hopefully this is not a duplicate as I've searched for an answer on here before posting. I found this but there seems to be conflicting views on certain aspects of the question.

What I would like to know is how should I go about washing my waterproof coat? It's not GoreTex, but IsoTex (5000 on the waterproof scale). This will be the first time I have washed it, and I've had it about a year now. From reading other answers I assume I will need some sort of waterproofing agent to wash it with - are there different types for different materials and could anyone recommend a brand in the UK?

I'm also unsure about whether to tumble dry the coat or let it hang. I've seen comments claiming the tumble dryer will ruin the coat, and others saying it helps to reinforce the chemical outer layer. Can anyone confirm what the best method of drying the coat would be?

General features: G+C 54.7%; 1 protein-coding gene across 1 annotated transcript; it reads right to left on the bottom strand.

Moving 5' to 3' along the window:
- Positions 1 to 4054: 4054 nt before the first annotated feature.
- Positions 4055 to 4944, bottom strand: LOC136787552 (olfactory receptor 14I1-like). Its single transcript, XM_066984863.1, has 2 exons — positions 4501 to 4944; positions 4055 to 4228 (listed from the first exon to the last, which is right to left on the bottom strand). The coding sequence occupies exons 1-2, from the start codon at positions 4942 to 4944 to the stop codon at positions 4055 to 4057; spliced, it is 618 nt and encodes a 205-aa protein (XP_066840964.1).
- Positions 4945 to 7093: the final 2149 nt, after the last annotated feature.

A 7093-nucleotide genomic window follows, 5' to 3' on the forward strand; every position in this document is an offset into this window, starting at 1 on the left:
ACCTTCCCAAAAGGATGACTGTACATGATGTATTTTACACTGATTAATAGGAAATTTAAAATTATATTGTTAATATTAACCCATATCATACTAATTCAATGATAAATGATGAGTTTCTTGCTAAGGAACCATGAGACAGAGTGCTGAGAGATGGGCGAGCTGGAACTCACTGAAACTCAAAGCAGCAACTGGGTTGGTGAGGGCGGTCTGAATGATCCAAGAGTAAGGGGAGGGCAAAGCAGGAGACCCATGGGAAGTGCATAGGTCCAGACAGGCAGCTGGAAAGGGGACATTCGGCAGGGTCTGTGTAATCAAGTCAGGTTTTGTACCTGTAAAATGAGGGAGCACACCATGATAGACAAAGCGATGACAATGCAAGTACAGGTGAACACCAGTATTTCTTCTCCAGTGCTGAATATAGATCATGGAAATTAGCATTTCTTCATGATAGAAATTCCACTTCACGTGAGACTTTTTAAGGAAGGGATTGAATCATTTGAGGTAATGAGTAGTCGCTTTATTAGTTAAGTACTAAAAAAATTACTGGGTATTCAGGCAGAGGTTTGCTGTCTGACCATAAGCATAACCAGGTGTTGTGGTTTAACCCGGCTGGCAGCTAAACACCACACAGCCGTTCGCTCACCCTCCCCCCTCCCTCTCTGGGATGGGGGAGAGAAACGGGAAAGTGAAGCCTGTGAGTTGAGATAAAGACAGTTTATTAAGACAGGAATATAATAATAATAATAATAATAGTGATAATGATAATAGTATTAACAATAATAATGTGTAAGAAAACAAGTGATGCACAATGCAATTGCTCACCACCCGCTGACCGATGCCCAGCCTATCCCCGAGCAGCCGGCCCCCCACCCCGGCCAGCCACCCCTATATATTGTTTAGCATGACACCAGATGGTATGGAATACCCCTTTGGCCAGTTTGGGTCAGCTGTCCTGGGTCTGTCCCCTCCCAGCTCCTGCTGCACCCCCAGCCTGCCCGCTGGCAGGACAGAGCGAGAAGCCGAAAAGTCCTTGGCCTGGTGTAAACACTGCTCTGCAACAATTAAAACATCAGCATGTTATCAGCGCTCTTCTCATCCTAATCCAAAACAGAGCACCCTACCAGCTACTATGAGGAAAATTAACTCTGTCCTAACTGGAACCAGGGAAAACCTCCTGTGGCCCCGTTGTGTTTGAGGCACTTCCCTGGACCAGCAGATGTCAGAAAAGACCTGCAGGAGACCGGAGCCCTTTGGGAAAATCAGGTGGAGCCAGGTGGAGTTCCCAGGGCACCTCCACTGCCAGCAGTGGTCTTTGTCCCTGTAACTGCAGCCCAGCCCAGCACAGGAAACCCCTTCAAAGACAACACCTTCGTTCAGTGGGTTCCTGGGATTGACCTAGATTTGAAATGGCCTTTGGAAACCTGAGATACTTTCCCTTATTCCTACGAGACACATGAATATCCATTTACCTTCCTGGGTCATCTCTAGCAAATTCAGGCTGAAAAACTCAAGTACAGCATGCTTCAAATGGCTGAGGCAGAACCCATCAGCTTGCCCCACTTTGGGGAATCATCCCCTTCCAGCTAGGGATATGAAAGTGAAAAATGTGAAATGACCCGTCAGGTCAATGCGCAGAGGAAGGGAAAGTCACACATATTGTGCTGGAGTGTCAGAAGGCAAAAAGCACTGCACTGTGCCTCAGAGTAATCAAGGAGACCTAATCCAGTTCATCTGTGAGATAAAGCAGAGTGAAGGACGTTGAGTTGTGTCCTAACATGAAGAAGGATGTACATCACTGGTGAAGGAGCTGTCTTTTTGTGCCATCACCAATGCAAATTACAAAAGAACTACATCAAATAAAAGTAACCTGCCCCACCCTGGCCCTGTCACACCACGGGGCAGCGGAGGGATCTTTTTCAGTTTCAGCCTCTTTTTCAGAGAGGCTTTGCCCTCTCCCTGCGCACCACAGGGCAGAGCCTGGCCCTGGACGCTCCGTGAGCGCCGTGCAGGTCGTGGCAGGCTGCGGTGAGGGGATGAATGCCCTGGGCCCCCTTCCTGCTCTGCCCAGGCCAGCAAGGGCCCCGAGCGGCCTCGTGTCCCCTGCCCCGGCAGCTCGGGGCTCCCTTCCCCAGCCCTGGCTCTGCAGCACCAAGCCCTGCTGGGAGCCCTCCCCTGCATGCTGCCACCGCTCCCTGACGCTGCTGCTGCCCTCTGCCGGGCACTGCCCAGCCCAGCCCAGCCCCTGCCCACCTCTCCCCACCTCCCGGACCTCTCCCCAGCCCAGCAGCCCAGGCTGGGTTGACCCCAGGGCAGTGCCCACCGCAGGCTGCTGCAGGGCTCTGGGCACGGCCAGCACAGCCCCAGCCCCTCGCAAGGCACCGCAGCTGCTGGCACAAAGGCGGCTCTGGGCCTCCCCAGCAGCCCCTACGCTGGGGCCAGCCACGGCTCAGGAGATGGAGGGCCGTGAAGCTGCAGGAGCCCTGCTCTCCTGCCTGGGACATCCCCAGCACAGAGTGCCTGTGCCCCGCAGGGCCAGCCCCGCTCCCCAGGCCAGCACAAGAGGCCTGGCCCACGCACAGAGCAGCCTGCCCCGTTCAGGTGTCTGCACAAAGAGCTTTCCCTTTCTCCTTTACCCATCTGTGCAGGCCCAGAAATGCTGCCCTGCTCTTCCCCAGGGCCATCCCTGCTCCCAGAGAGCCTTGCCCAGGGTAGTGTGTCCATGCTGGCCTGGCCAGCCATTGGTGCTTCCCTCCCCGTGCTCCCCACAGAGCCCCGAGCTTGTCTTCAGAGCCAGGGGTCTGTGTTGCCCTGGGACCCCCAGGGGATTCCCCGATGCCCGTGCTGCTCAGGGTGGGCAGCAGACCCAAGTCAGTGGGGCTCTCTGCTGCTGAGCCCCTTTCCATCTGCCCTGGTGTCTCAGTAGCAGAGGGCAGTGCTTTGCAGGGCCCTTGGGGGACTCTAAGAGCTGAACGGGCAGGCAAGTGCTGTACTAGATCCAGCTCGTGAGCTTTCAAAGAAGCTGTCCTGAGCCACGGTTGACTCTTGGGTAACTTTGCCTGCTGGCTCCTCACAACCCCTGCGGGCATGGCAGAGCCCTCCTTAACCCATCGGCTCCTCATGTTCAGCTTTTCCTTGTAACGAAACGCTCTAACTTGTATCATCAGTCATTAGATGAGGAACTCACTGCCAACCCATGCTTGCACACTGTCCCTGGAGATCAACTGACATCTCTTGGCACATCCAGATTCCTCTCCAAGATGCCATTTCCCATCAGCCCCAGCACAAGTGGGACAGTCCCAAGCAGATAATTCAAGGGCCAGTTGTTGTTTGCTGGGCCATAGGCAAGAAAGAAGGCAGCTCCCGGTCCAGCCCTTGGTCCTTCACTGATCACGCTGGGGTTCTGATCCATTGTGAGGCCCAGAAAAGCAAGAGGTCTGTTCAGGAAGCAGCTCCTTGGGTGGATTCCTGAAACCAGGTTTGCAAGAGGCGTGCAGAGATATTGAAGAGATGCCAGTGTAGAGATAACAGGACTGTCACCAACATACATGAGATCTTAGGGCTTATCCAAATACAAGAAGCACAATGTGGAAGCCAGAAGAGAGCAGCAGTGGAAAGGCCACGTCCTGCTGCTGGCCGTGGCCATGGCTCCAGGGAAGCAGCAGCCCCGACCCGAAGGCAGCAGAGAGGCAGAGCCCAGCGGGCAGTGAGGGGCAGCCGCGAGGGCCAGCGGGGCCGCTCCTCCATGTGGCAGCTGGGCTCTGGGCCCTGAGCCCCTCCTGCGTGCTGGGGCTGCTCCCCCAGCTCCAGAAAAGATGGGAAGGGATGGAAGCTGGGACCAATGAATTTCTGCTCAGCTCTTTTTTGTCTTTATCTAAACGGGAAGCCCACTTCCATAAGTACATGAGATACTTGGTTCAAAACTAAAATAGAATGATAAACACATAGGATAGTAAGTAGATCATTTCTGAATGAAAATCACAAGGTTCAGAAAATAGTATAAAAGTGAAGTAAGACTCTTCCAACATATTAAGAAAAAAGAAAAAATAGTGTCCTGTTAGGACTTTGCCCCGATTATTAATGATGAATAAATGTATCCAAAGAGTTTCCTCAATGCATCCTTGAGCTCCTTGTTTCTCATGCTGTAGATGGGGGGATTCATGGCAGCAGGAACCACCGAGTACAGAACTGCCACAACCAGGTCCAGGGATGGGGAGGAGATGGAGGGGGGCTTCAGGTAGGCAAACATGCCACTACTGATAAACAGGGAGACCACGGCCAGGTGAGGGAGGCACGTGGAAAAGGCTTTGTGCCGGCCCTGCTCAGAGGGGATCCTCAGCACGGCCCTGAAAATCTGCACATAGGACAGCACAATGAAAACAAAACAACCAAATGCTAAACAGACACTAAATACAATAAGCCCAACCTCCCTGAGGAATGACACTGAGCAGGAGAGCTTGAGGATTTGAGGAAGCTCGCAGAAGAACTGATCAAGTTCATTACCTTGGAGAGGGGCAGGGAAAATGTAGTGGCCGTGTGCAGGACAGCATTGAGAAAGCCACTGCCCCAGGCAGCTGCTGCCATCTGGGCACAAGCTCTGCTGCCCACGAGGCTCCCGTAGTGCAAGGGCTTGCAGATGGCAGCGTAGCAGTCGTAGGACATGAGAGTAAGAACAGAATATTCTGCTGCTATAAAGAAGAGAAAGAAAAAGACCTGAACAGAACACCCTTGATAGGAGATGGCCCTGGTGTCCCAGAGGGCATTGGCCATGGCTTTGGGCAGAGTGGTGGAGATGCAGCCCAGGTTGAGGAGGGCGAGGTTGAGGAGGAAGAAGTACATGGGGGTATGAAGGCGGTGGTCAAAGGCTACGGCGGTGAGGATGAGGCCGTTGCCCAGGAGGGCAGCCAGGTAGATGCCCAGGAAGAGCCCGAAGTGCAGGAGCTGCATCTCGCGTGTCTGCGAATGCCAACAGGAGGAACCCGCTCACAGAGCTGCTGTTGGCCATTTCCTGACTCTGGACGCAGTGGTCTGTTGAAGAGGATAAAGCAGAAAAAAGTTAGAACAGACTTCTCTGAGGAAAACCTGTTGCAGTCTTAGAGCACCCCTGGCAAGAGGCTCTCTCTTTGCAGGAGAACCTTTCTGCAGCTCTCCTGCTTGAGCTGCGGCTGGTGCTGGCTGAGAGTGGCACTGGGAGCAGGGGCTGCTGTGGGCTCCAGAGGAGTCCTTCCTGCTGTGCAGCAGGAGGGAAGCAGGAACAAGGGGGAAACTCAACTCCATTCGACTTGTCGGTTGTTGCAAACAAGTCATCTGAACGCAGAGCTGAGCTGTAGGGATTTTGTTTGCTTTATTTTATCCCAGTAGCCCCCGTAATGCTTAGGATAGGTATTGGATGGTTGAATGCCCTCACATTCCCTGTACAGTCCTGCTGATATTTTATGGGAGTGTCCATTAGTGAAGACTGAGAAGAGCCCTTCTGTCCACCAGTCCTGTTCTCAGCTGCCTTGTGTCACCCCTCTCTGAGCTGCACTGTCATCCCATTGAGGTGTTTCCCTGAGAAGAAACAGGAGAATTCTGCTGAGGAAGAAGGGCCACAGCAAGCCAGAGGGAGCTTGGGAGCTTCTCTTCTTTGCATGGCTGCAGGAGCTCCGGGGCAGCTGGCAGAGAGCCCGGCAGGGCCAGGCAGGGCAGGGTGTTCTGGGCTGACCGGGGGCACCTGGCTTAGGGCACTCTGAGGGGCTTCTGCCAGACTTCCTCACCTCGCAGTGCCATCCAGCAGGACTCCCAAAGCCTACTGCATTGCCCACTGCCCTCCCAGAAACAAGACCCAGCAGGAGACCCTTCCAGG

Lastly, I've seen plenty of waterproofing sprays in hiking shops before - are these any good/appropriate for use on a coat? Or are they just for re-applying lost waterproofing?


  • 1
    You can get tech wash products to wash your waterproof clothing in, this is what I use, always air dry for as long as it takes, no external heat. The spray part is semi a different question and maybe better off spilt.
    – Aravona
    Sep 19, 2017 at 10:33
  • 6
    Regatta, whose brand this is, sell their own non-detergent cleaner and wash-in re-proofer, which should come with use instructions. regatta.com/garment-care
    – Spagirl
    Sep 19, 2017 at 10:38

2 Answers 2


As stated, your first port of call should be the manufacturer's washing instructions